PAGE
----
External reporting and customer emissions disclosure requirements will continue to evolve - particularly around Scope 3. Having clarity on emissions management processes enables companies to comply with these changes, reducing the burden of adapting, as existing procedures are already well defined and understood.  

5. Digital 

Successfully embedding emissions management requires emissions data being visible to decision-makers in the organisation. New systems and digital technologies are a key part of this solution, including software that can monitor a company’s emissions footprint. The challenge is often integrating this new capability into existing systems and IT architectures, and companies should not underestimate the importance of putting in place the right digital architecture and systems. Given the pace at which emissions reporting is evolving, any digital solution selected also needs to be sufficiently scalable and agile to meet future requirements as data accuracy and traceability improves. 

Questions to ask when defining your digital landscape for emissions management include: 

Infographic on digital including architecture, systems, data and information

With the right digital landscape in place, information can flow in both directions. Emissions data can be fed back into operational systems for use in day-to-day decision making, as well as planning and forecasting. This will have a direct commercial impact on the business’ ability to manage transition-related risks and maximise the potential returns from new opportunities. Emissions management becomes truly value adding when this information is embedded into existing IT frameworks, rather than sitting on the side.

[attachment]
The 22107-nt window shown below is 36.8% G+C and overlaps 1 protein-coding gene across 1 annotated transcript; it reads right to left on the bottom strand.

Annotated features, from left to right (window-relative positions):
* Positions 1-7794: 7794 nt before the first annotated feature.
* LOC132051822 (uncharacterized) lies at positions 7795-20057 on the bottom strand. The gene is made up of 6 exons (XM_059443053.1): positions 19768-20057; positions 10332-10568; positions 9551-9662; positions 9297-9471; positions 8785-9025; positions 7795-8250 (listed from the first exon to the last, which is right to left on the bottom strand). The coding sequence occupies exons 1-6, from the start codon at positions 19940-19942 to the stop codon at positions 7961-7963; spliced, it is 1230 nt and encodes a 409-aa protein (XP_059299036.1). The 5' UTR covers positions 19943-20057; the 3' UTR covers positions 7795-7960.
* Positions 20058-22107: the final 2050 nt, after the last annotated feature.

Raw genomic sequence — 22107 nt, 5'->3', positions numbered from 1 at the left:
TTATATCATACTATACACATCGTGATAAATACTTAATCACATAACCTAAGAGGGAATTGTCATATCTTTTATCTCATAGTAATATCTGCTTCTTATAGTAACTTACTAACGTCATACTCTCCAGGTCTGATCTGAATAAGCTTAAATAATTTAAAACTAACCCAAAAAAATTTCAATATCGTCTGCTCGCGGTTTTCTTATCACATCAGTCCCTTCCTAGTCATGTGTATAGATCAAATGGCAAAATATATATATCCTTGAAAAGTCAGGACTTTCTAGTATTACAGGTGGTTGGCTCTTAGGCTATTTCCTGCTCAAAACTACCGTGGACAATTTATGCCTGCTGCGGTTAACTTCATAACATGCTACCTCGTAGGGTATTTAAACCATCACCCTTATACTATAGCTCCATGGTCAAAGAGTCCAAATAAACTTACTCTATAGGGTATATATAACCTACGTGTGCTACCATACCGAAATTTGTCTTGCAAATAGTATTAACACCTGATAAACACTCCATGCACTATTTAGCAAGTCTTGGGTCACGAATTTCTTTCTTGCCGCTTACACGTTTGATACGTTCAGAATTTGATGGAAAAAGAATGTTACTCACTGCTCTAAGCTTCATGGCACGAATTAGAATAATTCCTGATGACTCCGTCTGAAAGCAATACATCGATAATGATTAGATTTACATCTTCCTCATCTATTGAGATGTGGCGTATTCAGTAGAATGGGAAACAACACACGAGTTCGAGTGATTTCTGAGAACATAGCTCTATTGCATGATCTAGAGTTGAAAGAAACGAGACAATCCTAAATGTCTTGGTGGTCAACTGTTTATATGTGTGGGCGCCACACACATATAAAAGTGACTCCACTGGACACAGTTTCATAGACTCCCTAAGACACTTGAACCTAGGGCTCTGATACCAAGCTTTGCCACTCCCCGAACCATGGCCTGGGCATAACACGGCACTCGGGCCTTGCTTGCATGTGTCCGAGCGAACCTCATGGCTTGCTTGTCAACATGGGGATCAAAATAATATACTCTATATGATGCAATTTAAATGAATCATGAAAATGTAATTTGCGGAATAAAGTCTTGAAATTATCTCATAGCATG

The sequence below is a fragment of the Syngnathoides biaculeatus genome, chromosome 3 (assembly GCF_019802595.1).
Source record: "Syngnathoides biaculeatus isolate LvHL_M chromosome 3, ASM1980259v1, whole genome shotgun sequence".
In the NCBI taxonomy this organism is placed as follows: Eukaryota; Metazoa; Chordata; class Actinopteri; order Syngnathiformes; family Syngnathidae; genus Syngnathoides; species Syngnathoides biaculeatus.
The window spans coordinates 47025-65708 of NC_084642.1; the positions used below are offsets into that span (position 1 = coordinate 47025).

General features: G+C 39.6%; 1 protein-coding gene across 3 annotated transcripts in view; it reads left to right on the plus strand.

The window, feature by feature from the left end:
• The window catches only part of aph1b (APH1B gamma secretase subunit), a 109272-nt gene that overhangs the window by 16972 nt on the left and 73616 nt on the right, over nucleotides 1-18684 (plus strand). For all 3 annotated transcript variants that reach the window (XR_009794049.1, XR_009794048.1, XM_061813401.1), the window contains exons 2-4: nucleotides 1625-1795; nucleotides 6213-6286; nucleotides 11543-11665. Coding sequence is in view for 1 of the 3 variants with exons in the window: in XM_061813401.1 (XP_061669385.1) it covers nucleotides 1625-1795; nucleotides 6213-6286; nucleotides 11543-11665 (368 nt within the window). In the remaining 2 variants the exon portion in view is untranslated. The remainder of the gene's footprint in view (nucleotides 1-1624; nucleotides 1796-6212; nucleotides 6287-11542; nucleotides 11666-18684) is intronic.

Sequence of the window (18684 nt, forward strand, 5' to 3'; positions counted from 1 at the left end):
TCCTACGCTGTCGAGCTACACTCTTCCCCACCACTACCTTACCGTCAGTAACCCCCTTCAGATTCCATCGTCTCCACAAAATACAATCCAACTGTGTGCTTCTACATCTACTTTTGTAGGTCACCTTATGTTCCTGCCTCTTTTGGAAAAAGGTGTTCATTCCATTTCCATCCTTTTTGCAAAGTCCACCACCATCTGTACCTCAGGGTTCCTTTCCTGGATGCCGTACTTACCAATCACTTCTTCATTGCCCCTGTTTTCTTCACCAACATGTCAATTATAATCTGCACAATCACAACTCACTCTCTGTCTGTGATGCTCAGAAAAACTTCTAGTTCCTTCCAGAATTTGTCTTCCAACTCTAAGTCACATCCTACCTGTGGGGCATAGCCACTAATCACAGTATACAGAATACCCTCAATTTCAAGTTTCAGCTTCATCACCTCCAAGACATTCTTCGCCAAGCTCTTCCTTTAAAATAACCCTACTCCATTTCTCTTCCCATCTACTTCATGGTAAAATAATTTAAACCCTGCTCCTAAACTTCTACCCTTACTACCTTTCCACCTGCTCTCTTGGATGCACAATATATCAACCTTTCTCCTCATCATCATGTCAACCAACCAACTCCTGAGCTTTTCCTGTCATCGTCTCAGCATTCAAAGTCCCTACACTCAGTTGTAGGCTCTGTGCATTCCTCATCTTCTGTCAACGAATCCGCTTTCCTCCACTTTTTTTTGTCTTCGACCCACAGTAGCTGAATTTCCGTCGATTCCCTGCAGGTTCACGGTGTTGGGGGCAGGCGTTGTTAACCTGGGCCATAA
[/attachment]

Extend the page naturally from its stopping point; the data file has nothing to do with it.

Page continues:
What’s next? 

Emissions measurement and reporting cannot be viewed as one-off events or stand-alone processes for any company focused on decarbonising, reducing climate risk and gaining competitive advantage. Companies must consider how these processes can be integrated throughout their operational and commercial decision making.  

As regulations and market expectations continue to evolve, a clearly defined operating model is a necessary foundation. This starts with setting a vision that supports the company’s overall strategy, and flows down through the controls, structures, processes and digital landscape required to embed emissions management for the long term.  

With industry specific experts in emissions management, organisation design and market-leading methodologies and tools, Baringa is on hand to help you define your future operating model for continued success in this rapidly changing arena.  

To find out more about emissions management, organisation design and the market-leading methodologies and tools that can help your business define your future emissions management operating model, please get in touch with Laura MenziesDavid Kane, or Hugh Greene.